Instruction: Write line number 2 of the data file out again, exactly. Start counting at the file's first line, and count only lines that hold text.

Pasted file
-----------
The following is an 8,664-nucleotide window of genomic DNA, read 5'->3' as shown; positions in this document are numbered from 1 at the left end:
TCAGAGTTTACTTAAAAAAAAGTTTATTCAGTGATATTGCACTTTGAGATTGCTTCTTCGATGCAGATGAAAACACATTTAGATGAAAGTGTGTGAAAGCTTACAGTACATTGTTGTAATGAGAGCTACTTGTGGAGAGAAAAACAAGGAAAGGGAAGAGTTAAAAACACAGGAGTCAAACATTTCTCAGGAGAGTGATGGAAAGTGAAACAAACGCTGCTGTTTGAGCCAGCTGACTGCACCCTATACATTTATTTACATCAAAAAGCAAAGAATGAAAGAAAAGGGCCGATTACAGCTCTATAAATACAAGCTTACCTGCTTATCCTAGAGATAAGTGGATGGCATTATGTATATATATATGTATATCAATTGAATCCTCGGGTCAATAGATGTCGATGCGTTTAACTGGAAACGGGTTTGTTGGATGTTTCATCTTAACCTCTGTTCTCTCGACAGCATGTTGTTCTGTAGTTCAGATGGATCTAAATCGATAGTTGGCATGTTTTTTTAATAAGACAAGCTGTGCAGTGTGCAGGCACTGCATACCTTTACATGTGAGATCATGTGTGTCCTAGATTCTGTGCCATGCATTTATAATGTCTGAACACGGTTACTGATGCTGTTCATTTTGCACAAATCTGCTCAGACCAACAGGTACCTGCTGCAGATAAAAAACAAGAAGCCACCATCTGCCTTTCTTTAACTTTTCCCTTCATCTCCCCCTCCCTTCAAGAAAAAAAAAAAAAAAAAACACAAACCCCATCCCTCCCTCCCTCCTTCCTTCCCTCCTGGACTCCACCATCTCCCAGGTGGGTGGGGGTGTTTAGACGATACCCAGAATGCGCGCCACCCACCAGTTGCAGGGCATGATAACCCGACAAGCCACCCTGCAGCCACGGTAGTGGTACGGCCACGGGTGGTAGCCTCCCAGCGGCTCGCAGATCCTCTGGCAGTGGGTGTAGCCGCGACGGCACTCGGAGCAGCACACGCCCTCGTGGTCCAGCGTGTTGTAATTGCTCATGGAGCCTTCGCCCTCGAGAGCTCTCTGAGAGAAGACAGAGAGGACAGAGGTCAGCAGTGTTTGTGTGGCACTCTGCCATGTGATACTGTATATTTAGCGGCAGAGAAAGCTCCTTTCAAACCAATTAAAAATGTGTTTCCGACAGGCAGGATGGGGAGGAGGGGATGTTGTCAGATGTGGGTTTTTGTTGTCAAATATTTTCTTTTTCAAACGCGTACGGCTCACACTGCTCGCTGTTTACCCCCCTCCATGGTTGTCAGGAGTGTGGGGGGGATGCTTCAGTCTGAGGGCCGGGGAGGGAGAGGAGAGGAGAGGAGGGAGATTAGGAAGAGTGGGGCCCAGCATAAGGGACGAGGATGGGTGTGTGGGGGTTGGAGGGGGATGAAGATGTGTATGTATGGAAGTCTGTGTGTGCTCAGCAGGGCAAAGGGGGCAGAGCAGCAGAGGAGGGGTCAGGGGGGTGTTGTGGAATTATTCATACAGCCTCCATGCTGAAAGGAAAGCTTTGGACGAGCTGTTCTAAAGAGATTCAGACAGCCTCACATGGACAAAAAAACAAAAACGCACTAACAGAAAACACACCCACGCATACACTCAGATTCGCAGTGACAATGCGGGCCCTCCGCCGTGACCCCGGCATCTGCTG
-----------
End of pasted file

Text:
TCAGAGTTTACTTAAAAAAAAGTTTATTCAGTGATATTGCACTTTGAGATTGCTTCTTCGATGCAGATGAAAACACATTTAGATGAAAGTGTGTGAAAGCTTACAGTACATTGTTGTAATGAGAGCTACTTGTGGAGAGAAAAACAAGGAAAGGGAAGAGTTAAAAACACAGGAGTCAAACATTTCTCAGGAGAGTGATGGAAAGTGAAACAAACGCTGCTGTTTGAGCCAGCTGACTGCACCCTATACATTTATTTACATCAAAAAGCAAAGAATGAAAGAAAAGGGCCGATTACAGCTCTATAAATACAAGCTTACCTGCTTATCCTAGAGATAAGTGGATGGCATTATGTATATATATATGTATATCAATTGAATCCTCGGGTCAATAGATGTCGATGCGTTTAACTGGAAACGGGTTTGTTGGATGTTTCATCTTAACCTCTGTTCTCTCGACAGCATGTTGTTCTGTAGTTCAGATGGATCTAAATCGATAGTTGGCATGTTTTTTTAATAAGACAAGCTGTGCAGTGTGCAGGCACTGCATACCTTTACATGTGAGATCATGTGTGTCCTAGATTCTGTGCCATGCATTTATAATGTCTGAACACGGTTACTGATGCTGTTCATTTTGCACAAATCTGCTCAGACCAACAGGTACCTGCTGCAGATAAAAAACAAGAAGCCACCATCTGCCTTTCTTTAACTTTTCCCTTCATCTCCCCCTCCCTTCAAGAAAAAAAAAAAAAAAAAACACAAACCCCATCCCTCCCTCCCTCCTTCCTTCCCTCCTGGACTCCACCATCTCCCAGGTGGGTGGGGGTGTTTAGACGATACCCAGAATGCGCGCCACCCACCAGTTGCAGGGCATGATAACCCGACAAGCCACCCTGCAGCCACGGTAGTGGTACGGCCACGGGTGGTAGCCTCCCAGCGGCTCGCAGATCCTCTGGCAGTGGGTGTAGCCGCGACGGCACTCGGAGCAGCACACGCCCTCGTGGTCCAGCGTGTTGTAATTGCTCATGGAGCCTTCGCCCTCGAGAGCTCTCTGAGAGAAGACAGAGAGGACAGAGGTCAGCAGTGTTTGTGTGGCACTCTGCCATGTGATACTGTATATTTAGCGGCAGAGAAAGCTCCTTTCAAACCAATTAAAAATGTGTTTCCGACAGGCAGGATGGGGAGGAGGGGATGTTGTCAGATGTGGGTTTTTGTTGTCAAATATTTTCTTTTTCAAACGCGTACGGCTCACACTGCTCGCTGTTTACCCCCCTCCATGGTTGTCAGGAGTGTGGGGGGGATGCTTCAGTCTGAGGGCCGGGGAGGGAGAGGAGAGGAGAGGAGGGAGATTAGGAAGAGTGGGGCCCAGCATAAGGGACGAGGATGGGTGTGTGGGGGTTGGAGGGGGATGAAGATGTGTATGTATGGAAGTCTGTGTGTGCTCAGCAGGGCAAAGGGGGCAGAGCAGCAGAGGAGGGGTCAGGGGGGTGTTGTGGAATTATTCATACAGCCTCCATGCTGAAAGGAAAGCTTTGGACGAGCTGTTCTAAAGAGATTCAGACAGCCTCACATGGACAAAAAAACAAAAACGCACTAACAGAAAACACACCCACGCATACACTCAGATTCGCAGTGACAATGCGGGCCCTCCGCCGTGACCCCGGCATCTGCTG